The movie even managed to trick me. I was dead certain that Kirby (Hayden Panettiere) was the killer. She gave a golf clap to Roman doing his murderin’ alone back in Scream 3 and said she was tracking Revolori’s maniac, yet somehow didn’t know about his pricy Ghostface shrine. Sketch. Plus, Mindy didn’t mention legacy characters could be the killer. But apparently they can’t. For now.
Instead the big reveal is that rather than one Ghostface, or even two, there are three. Also as a shock, their motive feels like something out of 4chan’s grotesque fever dreams: They’re the family of Ritchie (Jack Quaid’s psycho killer from the last movie) and they want revenge on Sam Carpenter (Melissa Barrera) for killing their precious boy—and they started it by spreading QAnon lies about her.
It got me. Expectations were subverted and it led to a pretty gratifying applause line when Ortega kills Ritchie’s young brother and hisses, “Now fucking die a virgin.” It’s a bigger spectacle than the ending of the last several Scream movies. But I’m not convinced it’s better.
The twist of the last movie where Ritchie and Amber (Mikey Madison) killed all these people because they wanted to rewrite the plot of their favorite franchise had a delicious, thinly veiled commentary about toxic fandom in a post-The Last Jedi world. The film before that, Scream 4, also worked as a cutting satire about influencer culture before that was a phrase, with Jill Roberts (played by Julia Roberts’ niece, Emma Roberts) doing it all to amass social media clout and play the victim. Prophetic.
Scream 6 returns a bit to the ‘90s Scream sequels’ more soapy plot lines. Once again, the last movie’s killer came from a nutter family that is carrying on his good work. It’s out of left field, almost unpredictable, and crazy enough to allow Sam to don her father’s costume and voice box. Finally, Ghostface gets to be the good guy. It’s subversive but could it be pushing the story to its breaking point?
The delicate magic of Scream movies is that they’re always self-analyzing and critiquing their own choices, aware the series is walking a knife’s edge between clever and smug, funny and self-parody. The last installment written by the first film’s mastermind, Kevin Williamson, was Scream 4, and that film even began by imagining how the movies-within-the-movies, the Stab franchise, descended into meta-masturbation by the time of Stab 7.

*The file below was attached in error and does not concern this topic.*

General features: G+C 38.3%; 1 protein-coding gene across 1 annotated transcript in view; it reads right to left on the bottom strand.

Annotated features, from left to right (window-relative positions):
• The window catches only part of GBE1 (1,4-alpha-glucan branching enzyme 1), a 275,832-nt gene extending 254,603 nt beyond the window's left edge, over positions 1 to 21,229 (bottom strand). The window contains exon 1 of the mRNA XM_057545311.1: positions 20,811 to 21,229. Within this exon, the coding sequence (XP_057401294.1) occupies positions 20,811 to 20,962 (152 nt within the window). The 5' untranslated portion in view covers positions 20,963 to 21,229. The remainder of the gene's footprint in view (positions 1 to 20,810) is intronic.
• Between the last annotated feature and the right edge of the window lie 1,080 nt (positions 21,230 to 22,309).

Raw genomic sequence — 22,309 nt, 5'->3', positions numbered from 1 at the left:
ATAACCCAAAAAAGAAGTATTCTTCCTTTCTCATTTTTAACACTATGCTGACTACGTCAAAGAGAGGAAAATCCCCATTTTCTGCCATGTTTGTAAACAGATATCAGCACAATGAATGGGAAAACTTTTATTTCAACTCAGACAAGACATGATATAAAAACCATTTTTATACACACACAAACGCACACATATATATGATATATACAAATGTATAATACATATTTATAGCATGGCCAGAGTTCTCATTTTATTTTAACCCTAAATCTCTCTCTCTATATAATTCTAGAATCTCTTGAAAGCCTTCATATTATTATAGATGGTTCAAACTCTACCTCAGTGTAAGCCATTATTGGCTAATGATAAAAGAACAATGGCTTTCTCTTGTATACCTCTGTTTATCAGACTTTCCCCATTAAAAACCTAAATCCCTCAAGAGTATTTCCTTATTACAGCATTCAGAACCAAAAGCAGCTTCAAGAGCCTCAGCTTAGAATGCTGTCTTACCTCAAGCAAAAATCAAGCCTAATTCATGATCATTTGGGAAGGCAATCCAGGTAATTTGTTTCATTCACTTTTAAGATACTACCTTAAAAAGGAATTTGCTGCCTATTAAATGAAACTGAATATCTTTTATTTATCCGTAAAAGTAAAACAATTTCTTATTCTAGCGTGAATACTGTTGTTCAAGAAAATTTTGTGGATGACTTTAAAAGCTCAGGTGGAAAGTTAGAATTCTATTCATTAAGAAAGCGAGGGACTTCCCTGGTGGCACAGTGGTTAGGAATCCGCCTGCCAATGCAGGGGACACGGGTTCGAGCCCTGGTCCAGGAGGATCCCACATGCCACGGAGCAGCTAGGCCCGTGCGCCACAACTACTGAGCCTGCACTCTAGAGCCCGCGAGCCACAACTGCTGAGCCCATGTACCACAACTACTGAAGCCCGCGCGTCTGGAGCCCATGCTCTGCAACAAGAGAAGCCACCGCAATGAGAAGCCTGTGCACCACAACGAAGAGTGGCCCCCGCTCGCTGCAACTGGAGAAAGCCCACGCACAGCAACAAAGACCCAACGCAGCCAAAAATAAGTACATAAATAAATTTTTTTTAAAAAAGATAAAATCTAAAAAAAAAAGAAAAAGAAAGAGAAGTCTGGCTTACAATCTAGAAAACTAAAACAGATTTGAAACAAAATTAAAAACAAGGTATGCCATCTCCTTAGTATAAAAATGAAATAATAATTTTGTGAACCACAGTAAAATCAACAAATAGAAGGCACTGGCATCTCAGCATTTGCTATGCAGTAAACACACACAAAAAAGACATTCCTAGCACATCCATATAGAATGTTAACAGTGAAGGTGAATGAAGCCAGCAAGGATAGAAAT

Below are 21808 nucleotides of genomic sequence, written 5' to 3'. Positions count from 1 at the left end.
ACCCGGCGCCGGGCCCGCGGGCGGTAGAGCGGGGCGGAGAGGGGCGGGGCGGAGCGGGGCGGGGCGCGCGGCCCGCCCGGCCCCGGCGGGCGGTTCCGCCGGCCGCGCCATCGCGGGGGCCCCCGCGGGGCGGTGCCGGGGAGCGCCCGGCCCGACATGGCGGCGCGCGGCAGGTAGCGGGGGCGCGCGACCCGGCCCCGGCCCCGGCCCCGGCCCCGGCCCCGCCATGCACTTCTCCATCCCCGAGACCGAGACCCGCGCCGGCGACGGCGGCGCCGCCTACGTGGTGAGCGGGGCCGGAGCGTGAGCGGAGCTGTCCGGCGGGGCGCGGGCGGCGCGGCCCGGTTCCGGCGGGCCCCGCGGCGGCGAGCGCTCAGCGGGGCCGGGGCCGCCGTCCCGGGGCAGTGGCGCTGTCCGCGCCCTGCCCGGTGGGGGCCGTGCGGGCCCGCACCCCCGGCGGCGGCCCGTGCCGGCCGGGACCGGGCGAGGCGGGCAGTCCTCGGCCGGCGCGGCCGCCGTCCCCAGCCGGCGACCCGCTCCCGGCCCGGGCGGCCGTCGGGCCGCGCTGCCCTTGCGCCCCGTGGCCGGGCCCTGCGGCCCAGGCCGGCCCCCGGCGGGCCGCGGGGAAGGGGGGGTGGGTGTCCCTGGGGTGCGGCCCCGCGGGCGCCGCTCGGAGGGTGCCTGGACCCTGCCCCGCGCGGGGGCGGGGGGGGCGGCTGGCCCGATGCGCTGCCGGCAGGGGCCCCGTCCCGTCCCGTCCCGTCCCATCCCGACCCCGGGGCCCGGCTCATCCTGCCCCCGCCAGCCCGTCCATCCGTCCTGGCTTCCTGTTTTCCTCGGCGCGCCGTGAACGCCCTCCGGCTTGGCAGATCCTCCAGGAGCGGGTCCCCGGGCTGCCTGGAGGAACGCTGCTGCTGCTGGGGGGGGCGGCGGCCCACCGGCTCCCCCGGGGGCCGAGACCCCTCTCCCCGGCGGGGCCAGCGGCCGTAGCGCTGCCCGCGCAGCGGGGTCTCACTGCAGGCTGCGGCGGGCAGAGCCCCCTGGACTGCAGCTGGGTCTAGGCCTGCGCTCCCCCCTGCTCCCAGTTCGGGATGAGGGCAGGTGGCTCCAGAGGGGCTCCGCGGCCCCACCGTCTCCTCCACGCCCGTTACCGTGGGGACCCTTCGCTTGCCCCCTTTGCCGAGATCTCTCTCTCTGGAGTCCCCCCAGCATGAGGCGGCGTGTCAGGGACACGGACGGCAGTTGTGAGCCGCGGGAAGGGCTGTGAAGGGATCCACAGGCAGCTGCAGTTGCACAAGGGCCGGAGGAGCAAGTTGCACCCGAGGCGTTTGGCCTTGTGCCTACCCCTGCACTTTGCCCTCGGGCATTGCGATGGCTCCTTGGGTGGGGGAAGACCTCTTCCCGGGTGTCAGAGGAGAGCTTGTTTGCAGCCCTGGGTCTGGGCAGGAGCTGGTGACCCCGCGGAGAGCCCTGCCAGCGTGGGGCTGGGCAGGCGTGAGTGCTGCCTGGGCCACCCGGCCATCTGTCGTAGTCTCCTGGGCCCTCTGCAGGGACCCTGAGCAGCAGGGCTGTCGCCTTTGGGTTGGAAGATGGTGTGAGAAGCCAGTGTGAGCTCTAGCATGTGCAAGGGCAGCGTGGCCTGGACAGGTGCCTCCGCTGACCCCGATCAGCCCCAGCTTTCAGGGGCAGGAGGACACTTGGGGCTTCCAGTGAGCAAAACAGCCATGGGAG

Six movies in, the actual Scream movies have avoided that fate. For now. New blood creatives Radio Silence even gave the series back its edge, with the set pieces of Scream 5 and especially 6 being the first genuinely tense ones since the second movie. But perhaps they’ve done their job too well for me. I don’t want to see the “Core Four” butchered anymore than Dewey and Gale. That of course could be the root of great horror, but Scream has gone there as well. Twice. Recall that before Dewey’s bittersweet death in Scream 5, Randy Meeks was also “core four” in Scream 2.
The new generation subverted that by not losing a soul of the Core Four, but now the subversion of the rule is the new rule. Confused, yet? It beggars the question how far you can take it before the series is finally just running in place. I suppose you can always make good on what both Radio Silence installments have previously teased: Barrera’s Sam becomes the killer. Yet after Scream 6 ends with her rejecting her father’s mask (for now), would going that direction just feed into what audiences expect? This movie even began with one new Ghostface killing another. If you keep going, eventually you might wind up with several hours of would-be killers getting killed like a nesting doll of opening kill scenes.
Commercially the series absolutely will continue, and Radio Silence seems keen on a Scream 7. In fact, screenwriters Vanderbilt and Busick previously teased this new era is its own trilogy. So they very well could have thought ahead how to subvert expectations again. Still, I can’t shake this suspicion: After this team gave Scream back its edge, creatively the next step might be to end it before the thing dulls.
Scream 6 is out in theaters now.